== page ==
Success is critical to rebuilding confidence, and success requires the focusing of resources. The khevra uses well-developed criteria to decide what they want to begin with, the most important of which is that they only work on things that unify them, because they reflect their common concerns.

STEP THREE

How can you learn more about the nature of the trouble and what you might do about it?

NEHEMIAH DID RESEARCH

Nehemiah surveyed the city. Once he understood the pressures experienced by the people, he went to the officials who were responsible. He confirmed the facts of the situation by questioning them about their behavior.

THE KHEVRA DOES RESEARCH

Delegations of a half-dozen or more members of the khevra arrange meetings with local experts and decision-makers in the larger community, those who have relevant information or the power to make a decision about the pressure. The khevra's objective is to learn more about the pressures they have identified, and to learn what institutional authorities are doing, are proposing to do, or are not doing about those problems.

So, for example, if the khevra found that local liquor stores selling alcohol to underage young people was the most widely shared concern in the congregation, research might start with a half-dozen khevra members meeting with an Alcohol Beverage Control official to learn more about the laws affecting liquor retailers and about law enforcement options.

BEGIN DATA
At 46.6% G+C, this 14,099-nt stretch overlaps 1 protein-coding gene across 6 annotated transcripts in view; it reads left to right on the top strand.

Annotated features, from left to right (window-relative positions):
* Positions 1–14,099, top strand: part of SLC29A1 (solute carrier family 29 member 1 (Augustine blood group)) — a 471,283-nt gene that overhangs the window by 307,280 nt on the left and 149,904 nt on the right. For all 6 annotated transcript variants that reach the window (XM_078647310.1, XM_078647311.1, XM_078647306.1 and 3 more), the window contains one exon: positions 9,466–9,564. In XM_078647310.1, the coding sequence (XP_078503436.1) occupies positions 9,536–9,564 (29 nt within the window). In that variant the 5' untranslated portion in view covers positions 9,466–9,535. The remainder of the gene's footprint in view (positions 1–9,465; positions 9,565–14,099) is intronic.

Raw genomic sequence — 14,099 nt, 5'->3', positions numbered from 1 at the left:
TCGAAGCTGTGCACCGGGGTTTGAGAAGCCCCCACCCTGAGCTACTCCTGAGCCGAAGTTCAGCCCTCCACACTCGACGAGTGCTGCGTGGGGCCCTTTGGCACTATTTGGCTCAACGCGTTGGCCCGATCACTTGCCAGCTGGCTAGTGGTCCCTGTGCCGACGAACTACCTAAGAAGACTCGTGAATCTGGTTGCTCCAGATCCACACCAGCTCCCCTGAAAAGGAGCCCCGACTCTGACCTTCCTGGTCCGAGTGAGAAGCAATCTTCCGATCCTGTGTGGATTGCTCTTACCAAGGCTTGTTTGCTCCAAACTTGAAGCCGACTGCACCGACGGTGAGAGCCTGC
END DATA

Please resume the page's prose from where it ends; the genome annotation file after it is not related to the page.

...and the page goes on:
STEP FOUR

How can you decide what to do about the trouble?

NEHEMIAH ORGANIZED BOTH SELF-HELP AND ACCOUNTABILITY ACTIONS

Part of Nehemiah's strategy was in the self-help genre, rebuilding the wall, and part of it was in the vein of holding officials accountable, targeting usurious interest rates that were bleeding the people. He was angry to hear that the people were being exploited by their own officials, and he decided to bring charges against the officials.

He went to them and said, "You make claims for debt, each from his brother." When the officials were silent in the face of his challenges, he decided to organize a large meeting at which the officials would be publicly held accountable. He organized a "great assembly," roughly comparable to what we call a kahal poalei tzedek (a congregational community of doers of justice and righteousness), at which the officials were held accountable.